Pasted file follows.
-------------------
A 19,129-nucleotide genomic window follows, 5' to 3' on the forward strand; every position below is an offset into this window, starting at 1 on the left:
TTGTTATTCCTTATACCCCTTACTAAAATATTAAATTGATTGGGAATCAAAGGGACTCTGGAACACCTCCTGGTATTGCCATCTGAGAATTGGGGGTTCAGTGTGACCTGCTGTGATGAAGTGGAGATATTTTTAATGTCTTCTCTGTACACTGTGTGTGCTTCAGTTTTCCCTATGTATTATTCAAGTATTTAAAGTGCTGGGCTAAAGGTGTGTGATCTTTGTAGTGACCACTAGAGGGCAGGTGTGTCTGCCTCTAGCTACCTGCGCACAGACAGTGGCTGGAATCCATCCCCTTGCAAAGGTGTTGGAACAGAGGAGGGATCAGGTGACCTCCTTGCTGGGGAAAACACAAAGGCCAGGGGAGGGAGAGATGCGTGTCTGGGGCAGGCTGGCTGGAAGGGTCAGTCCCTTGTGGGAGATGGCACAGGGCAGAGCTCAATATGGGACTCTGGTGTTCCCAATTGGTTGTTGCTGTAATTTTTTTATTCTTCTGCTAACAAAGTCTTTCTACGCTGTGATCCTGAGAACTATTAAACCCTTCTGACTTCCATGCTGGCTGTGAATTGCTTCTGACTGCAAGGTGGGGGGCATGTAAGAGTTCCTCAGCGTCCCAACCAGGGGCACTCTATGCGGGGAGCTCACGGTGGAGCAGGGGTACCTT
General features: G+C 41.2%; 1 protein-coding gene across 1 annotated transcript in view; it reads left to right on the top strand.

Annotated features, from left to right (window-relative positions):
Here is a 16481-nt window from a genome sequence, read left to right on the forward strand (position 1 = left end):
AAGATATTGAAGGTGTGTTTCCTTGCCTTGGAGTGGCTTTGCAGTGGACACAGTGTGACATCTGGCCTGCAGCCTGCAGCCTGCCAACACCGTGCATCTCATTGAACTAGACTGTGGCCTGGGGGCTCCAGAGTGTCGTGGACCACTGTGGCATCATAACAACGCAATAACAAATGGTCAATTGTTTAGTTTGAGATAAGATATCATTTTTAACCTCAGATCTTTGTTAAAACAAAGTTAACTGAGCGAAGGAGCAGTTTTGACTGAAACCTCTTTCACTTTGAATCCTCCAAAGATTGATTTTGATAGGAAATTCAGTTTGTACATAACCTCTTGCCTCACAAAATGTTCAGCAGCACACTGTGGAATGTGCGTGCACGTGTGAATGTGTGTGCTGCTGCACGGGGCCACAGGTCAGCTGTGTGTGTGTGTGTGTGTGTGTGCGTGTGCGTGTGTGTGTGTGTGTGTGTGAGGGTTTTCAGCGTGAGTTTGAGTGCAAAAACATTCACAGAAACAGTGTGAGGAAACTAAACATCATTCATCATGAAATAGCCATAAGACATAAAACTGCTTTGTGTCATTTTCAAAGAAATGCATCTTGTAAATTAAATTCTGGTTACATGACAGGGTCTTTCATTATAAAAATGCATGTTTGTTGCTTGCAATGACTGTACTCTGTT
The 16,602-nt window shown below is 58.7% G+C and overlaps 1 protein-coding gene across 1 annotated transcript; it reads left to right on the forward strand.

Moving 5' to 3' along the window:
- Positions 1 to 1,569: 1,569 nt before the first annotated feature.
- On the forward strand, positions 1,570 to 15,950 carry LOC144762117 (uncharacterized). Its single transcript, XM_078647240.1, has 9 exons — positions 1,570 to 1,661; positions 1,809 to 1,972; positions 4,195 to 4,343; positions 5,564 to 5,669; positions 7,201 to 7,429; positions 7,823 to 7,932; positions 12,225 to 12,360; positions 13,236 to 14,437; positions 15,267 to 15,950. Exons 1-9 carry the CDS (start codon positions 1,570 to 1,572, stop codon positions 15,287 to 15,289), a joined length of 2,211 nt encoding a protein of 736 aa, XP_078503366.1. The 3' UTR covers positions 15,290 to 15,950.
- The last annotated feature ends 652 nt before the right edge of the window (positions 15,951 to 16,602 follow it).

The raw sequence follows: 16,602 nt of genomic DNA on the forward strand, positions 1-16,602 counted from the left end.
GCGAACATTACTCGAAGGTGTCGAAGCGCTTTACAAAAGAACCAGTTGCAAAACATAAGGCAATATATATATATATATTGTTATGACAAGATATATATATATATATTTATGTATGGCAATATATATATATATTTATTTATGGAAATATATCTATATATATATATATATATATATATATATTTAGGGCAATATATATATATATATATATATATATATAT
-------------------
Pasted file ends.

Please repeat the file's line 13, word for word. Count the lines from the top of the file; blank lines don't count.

GCGAACATTACTCGAAGGTGTCGAAGCGCTTTACAAAAGAACCAGTTGCAAAACATAAGGCAATATATATATATATATTGTTATGACAAGATATATATATATATATTTATGTATGGCAATATATATATATATTTATTTATGGAAATATATCTATATATATATATATATATATATATATATTTAGGGCAATATATATATATATATATATATATATATAT